Contrary to what he may claim from time to time, President Donald Trump is not the most popular president.
According to a University of Virginia Center for Politics/Ipsos poll released in advance of Presidents Day, Trump ranks on the low end of presidents in terms of popularity.
The survey asked 1,004 Americans to rate the dozen presidents who have served since the early 1950s.
The survey results, which show Obama near the top of the list and Trump near the bottom, would likely surprise only Trump:
Barack Obama and Bill Clinton, the two most recent Democratic presidents, round out the top four, while the current president, Donald Trump, finds himself near the bottom of the ratings.
Obama, Reagan, and Kennedy received the most support from respondents when asked which recent president they wish was serving in the White House right now.
On a scale of 1 to 10, with 1 being terrible and 10 being excellent, Kennedy had the highest average rating, 6.56, of any post-World War II president (going back to Dwight Eisenhower). The father-son Republican presidential pair of George H.W. Bush and George W. Bush received the exact same rating, 5.45. Table 1 shows the average rating for modern presidents by the poll’s respondents.
The official rankings are as follows:
- John F. Kennedy
- Ronald Reagan
- Barack Obama
- Bill Clinton
- George H.W. Bush
- George W. Bush
- Dwight Eisenhower
- Jimmy Carter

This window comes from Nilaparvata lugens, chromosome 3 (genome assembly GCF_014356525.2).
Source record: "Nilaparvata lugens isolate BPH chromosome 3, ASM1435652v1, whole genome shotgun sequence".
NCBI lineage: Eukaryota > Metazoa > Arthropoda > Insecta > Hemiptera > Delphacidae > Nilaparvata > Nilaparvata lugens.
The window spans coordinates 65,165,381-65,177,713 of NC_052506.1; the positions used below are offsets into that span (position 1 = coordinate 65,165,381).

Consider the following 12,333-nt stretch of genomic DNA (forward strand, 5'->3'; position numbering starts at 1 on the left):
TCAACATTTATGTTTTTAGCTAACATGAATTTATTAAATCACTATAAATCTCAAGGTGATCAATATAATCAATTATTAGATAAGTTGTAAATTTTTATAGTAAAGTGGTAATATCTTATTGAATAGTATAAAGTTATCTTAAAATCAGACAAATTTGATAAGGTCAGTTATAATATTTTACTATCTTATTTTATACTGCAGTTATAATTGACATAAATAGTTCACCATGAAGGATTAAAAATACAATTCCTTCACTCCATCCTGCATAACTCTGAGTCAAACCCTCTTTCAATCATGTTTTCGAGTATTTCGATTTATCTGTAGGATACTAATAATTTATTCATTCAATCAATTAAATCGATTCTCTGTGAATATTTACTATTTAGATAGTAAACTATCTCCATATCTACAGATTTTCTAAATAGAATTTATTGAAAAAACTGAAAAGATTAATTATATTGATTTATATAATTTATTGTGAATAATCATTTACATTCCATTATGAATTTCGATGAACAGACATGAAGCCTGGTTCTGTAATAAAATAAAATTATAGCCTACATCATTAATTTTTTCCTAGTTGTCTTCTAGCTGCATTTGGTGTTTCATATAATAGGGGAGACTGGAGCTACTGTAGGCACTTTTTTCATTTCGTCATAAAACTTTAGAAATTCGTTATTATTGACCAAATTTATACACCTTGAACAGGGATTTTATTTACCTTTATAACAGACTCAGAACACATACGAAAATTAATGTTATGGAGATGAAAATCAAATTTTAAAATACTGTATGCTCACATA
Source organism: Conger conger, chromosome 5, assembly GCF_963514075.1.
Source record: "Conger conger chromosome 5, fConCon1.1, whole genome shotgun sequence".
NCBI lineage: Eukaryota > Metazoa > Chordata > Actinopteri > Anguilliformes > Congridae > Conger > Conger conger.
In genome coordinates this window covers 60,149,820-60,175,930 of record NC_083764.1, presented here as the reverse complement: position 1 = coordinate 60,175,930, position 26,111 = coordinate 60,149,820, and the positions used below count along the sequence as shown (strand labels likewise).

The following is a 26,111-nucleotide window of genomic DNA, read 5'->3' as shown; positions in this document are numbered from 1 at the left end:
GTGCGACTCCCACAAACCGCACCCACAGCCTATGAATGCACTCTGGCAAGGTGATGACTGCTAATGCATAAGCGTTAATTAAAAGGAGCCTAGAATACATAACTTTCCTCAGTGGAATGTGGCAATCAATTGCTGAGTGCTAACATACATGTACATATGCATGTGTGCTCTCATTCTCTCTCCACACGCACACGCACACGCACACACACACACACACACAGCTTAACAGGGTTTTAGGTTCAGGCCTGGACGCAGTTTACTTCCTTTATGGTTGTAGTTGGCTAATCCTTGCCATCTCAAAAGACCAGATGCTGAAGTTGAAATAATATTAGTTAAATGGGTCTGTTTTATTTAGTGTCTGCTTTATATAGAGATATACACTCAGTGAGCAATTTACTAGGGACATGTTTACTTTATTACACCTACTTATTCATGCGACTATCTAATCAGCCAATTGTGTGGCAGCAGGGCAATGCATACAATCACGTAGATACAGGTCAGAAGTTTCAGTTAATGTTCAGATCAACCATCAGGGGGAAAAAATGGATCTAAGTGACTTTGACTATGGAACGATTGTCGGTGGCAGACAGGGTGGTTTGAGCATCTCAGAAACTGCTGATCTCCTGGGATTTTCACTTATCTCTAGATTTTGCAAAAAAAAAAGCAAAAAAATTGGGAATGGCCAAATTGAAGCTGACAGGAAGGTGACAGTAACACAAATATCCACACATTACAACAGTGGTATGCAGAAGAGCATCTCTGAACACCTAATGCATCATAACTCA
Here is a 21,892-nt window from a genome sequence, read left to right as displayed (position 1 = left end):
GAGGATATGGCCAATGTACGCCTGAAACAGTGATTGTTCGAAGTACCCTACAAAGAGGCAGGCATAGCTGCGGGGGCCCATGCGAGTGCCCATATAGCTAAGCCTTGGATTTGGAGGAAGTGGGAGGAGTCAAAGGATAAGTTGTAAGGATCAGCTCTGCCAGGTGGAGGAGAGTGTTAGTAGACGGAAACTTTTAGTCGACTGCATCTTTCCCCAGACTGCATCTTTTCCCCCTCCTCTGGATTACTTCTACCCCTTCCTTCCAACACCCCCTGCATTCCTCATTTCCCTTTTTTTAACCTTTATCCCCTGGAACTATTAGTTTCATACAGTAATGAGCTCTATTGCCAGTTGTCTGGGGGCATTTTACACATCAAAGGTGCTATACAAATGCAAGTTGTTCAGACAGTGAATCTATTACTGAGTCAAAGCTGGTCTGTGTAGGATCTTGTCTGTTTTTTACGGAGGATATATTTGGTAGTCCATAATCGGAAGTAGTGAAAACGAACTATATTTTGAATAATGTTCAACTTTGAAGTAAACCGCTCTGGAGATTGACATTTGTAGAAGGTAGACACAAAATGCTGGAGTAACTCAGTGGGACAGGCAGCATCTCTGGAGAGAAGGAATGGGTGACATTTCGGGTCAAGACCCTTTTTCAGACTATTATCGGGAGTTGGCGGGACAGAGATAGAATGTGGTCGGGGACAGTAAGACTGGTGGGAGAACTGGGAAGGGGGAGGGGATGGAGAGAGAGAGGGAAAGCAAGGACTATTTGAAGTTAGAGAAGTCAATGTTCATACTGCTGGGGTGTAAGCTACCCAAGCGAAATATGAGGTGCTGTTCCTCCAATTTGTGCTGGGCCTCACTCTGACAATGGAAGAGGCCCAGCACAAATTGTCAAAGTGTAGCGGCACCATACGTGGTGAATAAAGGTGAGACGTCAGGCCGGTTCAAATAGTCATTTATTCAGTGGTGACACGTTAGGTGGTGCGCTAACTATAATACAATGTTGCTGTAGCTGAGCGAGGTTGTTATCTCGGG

- Gerald Ford
- Donald Trump
- Lyndon Johnson
- Richard Nixon
Kennedy had "the strongest bipartisan support of any modern president," the poll notes, receiving high marks from Democrats, Republicans, and independents. Kennedy's rating among Republicans was also "the highest rating the opposite-party identifiers gave to any modern president."
Reagan was the highest-rated president among Republicans and Trump earned the second-best score among Republicans, further indication that the GOP has "rallied around him." Trump earned the third-lowest overall mark among respondents, with the lowest ratings coming from Democrats.
As the nation commemorates Presidents Day, it's evident that Trump's popularity remains quite low outside of the GOP base.
Last year, a similar survey ranking presidential greatness also indicated just how polarized the nation is over Trump's ascendancy.
The Presidents & Executive Politics Presidential Greatness survey, a survey of 170 historians conducted by University of Houston professor Brandon Rottinghaus and Boise State University professor Justin S. Vaughn, polled current and recent members of the Presidents & Executive Politics Section of the American Political Science Association and asked them to rate each president based on their performance. The results, released on President’s Day, place Trump in last place, knocking James Buchanan, whom many historians agree failed to stop the Civil War, from his former spot.
As the survey notes: